Top industry groups’ merger talks spark concerns — sources

By Hannah Northey | 09/09/2015 07:23 AM EDT

The American Petroleum Institute and America’s Natural Gas Alliance are steeped in ongoing merger talks, according to industry sources, causing consternation over the future of employees at ANGA and the loss of what some say is a "pure gas voice" in the industry.

One industry consultant said the merger appeared to show API in the driver’s seat, while other sources said a deal that combines the nation’s largest oil and gas industry groups would strengthen the hand of API President and CEO Jack Gerard.

"I’d say it’s less of a merger than an acquisition, but ANGA was never going to be in the empire-building business anyway," the consultant said.


The consultant also said the merger makes sense in light of ANGA’s accomplishments under CEO Martin Durbin’s leadership.

Durbin in 2013 went to ANGA from API, where he served as executive vice president of government affairs. He had also worked at the American Chemistry Council, which represents the interests of major U.S. chemical makers (EnergyWire, March 27, 2013).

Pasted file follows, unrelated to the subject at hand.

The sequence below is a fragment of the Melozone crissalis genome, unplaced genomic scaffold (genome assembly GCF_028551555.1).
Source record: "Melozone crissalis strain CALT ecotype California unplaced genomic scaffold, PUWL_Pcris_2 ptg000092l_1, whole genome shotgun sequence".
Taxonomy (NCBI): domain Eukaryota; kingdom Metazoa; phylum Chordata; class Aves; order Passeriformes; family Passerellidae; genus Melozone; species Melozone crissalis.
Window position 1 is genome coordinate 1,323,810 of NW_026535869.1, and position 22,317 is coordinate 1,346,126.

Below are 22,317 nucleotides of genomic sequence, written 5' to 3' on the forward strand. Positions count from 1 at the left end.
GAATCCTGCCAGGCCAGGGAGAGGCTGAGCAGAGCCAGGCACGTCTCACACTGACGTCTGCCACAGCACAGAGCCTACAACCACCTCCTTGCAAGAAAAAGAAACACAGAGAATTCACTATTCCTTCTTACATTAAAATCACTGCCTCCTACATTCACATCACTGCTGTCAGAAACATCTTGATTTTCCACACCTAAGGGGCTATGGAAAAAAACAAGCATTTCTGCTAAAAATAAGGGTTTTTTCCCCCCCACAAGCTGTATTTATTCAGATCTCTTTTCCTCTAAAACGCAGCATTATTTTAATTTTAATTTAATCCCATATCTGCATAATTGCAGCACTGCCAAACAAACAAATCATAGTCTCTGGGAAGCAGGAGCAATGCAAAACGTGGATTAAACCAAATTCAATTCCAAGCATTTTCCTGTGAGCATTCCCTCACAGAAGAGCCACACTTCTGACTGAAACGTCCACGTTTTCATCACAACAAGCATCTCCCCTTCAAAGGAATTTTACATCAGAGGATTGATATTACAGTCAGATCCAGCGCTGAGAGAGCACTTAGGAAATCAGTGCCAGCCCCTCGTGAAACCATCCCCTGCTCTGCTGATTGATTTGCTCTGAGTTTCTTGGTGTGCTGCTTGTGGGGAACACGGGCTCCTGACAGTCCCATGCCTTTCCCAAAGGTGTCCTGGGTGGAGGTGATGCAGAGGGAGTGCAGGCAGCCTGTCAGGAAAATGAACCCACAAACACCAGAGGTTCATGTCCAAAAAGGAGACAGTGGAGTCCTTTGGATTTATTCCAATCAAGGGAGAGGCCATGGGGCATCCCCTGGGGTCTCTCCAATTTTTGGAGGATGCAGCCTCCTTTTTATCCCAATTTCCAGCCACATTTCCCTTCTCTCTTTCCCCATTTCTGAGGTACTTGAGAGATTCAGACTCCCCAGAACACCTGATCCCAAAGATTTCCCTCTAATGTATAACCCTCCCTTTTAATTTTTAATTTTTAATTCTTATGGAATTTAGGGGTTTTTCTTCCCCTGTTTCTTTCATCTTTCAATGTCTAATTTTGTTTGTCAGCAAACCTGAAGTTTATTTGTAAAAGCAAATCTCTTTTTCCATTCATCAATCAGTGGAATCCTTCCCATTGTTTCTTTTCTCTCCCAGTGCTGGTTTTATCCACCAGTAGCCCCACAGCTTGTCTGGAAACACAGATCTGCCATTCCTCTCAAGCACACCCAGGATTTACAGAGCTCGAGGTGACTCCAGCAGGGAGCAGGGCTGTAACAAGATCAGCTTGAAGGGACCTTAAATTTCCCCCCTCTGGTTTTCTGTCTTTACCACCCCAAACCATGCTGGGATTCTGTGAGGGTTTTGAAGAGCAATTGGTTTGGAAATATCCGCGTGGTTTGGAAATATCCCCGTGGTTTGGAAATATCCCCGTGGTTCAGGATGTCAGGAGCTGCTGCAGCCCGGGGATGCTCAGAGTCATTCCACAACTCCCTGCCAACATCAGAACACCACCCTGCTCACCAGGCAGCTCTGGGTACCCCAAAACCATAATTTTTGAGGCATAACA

"You can actually argue that under Marty’s leadership, they’ve achieved a lot of what they set out to accomplish, even with commodity prices in the tank. So I don’t think anyone’s overly surprised by this," the consultant said.

But financial incentives may also underpin the discussions.

The drop in oil and gas prices has left ANGA’s members with little funding to spare on lobbying efforts. Of the 14 companies listed on its website that report earnings independently, only two made a profit in the second quarter. The other 12 lost money during the quarter, including well-known names such as Chesapeake Energy, Range Resources and Devon Energy.

Another industry source expressed concern that joining the two groups could dilute the "pure gas voice" if ANGA is folded into API. But the source said the potential merger wouldn’t affect the loud call for export of domestic gas, which has already received a warm welcome on Capitol Hill.

"ANGA members are pretty much pure gas," the source said. "You lose a little bit when you lose an office full of people that are talking about the virtues of gas, gas abundance, gas issues every day and all day."

A spokesman for ANGA declined to comment on the rumored merger, as did a spokesman for API.

"In the current price environment, API’s members are focused on improving efficiencies," API spokesman Carlton Carroll said in an email. "API and ANGA have a history of collaborating on issues of importance to U.S. natural gas producers and we expect that will continue. We have no comment on internal organization discussions."

Reporters Manuel Quiñones, Mike Soraghan and Mike Lee contributed.